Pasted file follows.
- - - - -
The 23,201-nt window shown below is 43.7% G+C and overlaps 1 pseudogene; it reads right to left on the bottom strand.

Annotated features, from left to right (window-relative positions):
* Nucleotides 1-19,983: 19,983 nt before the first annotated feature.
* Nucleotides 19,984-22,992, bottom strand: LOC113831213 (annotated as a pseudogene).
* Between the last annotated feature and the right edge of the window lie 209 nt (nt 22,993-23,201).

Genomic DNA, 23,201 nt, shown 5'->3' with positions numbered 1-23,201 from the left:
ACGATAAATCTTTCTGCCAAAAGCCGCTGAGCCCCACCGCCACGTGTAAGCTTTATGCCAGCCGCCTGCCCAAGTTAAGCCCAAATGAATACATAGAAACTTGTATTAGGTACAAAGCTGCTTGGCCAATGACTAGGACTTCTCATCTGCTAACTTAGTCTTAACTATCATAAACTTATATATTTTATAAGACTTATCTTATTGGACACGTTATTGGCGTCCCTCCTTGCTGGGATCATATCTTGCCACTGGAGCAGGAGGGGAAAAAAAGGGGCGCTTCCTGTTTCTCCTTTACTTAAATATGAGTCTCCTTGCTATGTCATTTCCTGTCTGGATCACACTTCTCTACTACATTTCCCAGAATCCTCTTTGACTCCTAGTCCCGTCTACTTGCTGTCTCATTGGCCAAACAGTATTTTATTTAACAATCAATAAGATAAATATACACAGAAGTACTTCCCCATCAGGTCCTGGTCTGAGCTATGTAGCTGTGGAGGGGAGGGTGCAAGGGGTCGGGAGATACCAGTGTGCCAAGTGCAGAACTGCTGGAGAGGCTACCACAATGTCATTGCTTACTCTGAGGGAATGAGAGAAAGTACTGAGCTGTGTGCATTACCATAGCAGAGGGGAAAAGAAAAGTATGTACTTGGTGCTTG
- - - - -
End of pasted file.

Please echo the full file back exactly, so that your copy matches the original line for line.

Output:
The 23,201-nt window shown below is 43.7% G+C and overlaps 1 pseudogene; it reads right to left on the bottom strand.

Annotated features, from left to right (window-relative positions):
* Nucleotides 1-19,983: 19,983 nt before the first annotated feature.
* Nucleotides 19,984-22,992, bottom strand: LOC113831213 (annotated as a pseudogene).
* Between the last annotated feature and the right edge of the window lie 209 nt (nt 22,993-23,201).

Genomic DNA, 23,201 nt, shown 5'->3' with positions numbered 1-23,201 from the left:
ACGATAAATCTTTCTGCCAAAAGCCGCTGAGCCCCACCGCCACGTGTAAGCTTTATGCCAGCCGCCTGCCCAAGTTAAGCCCAAATGAATACATAGAAACTTGTATTAGGTACAAAGCTGCTTGGCCAATGACTAGGACTTCTCATCTGCTAACTTAGTCTTAACTATCATAAACTTATATATTTTATAAGACTTATCTTATTGGACACGTTATTGGCGTCCCTCCTTGCTGGGATCATATCTTGCCACTGGAGCAGGAGGGGAAAAAAAGGGGCGCTTCCTGTTTCTCCTTTACTTAAATATGAGTCTCCTTGCTATGTCATTTCCTGTCTGGATCACACTTCTCTACTACATTTCCCAGAATCCTCTTTGACTCCTAGTCCCGTCTACTTGCTGTCTCATTGGCCAAACAGTATTTTATTTAACAATCAATAAGATAAATATACACAGAAGTACTTCCCCATCAGGTCCTGGTCTGAGCTATGTAGCTGTGGAGGGGAGGGTGCAAGGGGTCGGGAGATACCAGTGTGCCAAGTGCAGAACTGCTGGAGAGGCTACCACAATGTCATTGCTTACTCTGAGGGAATGAGAGAAAGTACTGAGCTGTGTGCATTACCATAGCAGAGGGGAAAAGAAAAGTATGTACTTGGTGCTTG